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Home Run Reviewed, Call Still Blown. Now What?

A home run call was reviewed Wednesday in Cleveland, and they still got it wrong. Let's start getting these right.

Jason Miller

By now, I'm sure you've seen the home run that was hit by the Athletics' Adam Rosales in the ninth inning of Wednesday night's game against the Indians that was ruled a double, even after the umpires used replay review. In case you haven't yet, here it is:

I don't think I have to repeat everything I've written over the last four years about replay review. We need it, and we need it yesterday. One of the problems with the blown call Wednesday night was Angel Hernandez, universally viewed as one of the worst of all MLB umpires. (Incidentally, Will Leitch's takedown of Hernandez is well worth reading.)

Major League Baseball issued a statement Thursday on this issue:

MLB executive vice president for baseball operations Joe Torre said via a statement:

"By rule, the decision to reverse a call by use of instant replay is at the sole discretion of the crew chief. In the opinion of Angel Hernandez, who was last night's crew chief, there was not clear and convincing evidence to overturn the decision on the field. It was a judgment call, and as such, it stands as final.

"Home and away broadcast feeds are available for all uses of instant replay, and they were available to the crew last night. Given what we saw, we recognize that an improper call was made. Perfection is an impossible standard in any endeavor, but our goal is always to get the calls right. Earlier this morning, we began the process of speaking with the crew to thoroughly review all the circumstances surrounding last night's decision."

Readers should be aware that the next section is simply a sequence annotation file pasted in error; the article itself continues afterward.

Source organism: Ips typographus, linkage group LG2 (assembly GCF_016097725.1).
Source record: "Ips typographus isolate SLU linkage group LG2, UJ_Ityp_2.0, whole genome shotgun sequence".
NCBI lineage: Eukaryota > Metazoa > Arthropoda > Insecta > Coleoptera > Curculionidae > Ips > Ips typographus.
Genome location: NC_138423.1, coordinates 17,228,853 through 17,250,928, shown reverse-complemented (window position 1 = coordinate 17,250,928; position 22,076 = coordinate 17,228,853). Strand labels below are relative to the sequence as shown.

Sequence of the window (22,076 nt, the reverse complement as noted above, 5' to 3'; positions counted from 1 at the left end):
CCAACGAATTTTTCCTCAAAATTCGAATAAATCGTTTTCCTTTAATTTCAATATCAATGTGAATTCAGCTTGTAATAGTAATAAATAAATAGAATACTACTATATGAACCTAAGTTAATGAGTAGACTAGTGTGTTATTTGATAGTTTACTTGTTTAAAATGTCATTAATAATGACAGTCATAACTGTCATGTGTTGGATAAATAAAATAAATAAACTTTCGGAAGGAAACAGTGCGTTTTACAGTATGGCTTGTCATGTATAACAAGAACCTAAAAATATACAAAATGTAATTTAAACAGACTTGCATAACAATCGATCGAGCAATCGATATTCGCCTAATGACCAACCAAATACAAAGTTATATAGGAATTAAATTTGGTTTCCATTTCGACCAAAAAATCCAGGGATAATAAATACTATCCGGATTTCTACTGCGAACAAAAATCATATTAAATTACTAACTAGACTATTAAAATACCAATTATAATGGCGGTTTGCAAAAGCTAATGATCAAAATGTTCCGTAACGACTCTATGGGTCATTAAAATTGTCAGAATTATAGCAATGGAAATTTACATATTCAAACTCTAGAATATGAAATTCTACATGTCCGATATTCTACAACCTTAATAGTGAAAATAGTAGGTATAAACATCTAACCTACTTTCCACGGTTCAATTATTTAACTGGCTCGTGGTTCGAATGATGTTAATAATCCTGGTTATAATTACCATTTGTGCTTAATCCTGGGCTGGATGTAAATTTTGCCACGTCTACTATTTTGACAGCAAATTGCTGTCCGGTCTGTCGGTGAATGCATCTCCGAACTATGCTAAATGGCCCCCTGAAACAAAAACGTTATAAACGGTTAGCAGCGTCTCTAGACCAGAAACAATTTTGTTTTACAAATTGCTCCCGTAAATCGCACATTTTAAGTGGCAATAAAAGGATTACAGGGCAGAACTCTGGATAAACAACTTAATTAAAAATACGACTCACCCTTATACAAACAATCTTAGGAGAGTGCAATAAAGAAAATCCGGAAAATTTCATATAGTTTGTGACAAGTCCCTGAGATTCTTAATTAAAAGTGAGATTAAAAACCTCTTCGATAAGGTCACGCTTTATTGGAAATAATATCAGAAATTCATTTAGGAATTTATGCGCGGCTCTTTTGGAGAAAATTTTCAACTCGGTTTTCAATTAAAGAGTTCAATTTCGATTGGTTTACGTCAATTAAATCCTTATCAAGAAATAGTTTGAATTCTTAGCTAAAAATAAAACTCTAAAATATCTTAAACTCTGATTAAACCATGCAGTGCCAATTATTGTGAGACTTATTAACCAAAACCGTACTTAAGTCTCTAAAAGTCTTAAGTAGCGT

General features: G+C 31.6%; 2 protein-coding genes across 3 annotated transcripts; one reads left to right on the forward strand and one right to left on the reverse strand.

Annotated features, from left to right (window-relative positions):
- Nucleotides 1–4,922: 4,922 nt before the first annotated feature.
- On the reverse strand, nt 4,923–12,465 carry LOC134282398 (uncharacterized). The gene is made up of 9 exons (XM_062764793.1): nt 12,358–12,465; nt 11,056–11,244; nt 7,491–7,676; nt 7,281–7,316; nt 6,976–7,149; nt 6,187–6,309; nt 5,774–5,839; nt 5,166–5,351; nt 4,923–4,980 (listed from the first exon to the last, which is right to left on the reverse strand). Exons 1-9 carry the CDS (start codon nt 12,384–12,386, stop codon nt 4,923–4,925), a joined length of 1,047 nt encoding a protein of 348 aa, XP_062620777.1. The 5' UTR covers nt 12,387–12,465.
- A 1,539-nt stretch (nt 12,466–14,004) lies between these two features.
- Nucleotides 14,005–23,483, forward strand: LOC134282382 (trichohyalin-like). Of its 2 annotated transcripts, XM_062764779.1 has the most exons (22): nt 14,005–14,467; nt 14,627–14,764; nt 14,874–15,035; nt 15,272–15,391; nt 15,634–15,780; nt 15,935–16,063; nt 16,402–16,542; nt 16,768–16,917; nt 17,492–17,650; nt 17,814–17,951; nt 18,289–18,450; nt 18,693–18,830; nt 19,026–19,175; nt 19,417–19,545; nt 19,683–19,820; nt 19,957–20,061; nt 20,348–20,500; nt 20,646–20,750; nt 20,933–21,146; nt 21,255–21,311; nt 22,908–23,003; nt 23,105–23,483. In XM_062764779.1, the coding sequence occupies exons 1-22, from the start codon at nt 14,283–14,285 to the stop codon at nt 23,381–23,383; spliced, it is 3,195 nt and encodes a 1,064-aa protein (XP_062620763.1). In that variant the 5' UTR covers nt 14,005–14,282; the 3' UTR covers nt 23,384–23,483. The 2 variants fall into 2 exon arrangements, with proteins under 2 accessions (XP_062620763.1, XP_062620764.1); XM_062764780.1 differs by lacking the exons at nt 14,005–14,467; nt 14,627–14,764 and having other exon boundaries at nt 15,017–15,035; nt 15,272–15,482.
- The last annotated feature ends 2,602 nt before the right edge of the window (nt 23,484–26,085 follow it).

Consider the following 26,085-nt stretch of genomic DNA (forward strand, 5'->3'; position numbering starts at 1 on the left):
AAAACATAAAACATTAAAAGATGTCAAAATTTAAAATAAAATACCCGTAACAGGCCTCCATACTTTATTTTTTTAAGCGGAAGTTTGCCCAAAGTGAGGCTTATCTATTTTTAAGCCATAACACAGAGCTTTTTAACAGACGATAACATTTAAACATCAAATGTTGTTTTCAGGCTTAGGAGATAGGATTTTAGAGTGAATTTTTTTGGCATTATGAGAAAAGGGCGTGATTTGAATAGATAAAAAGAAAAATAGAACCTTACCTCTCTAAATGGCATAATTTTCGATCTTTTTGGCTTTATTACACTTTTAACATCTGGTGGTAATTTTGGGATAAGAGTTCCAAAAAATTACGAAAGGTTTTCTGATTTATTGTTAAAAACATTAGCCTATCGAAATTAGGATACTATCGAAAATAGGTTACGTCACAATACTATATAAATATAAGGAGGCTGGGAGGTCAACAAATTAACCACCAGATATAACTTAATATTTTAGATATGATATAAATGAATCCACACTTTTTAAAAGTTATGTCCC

Unfortunately, this can't be reversed after review, so the A's might have been cost a victory. The home run would have tied the game; of course, we can't know who would have won under that circumstance. But what if the A's miss the playoffs by one game?

There are many suggestions as to how replay review should be instituted; this Jayson Stark article from last January sums them all up.

Given the problems with what happened Wednesday night in Cleveland, I'm going to lean toward a different system than the one I've been in favor of in the past (a fifth umpire on each crew, who would serve as "replay umpire" in the press box). Instead, I think MLB should go with the National Hockey League's system -- have people set up in MLB Network's headquarters in New Jersey, where all the game feeds are visible on multiple screens, and have the crew in each stadium contact them for review. It wouldn't take any longer, and would cost less.

But let's get this done. No more excuses. It must be in place for 2014.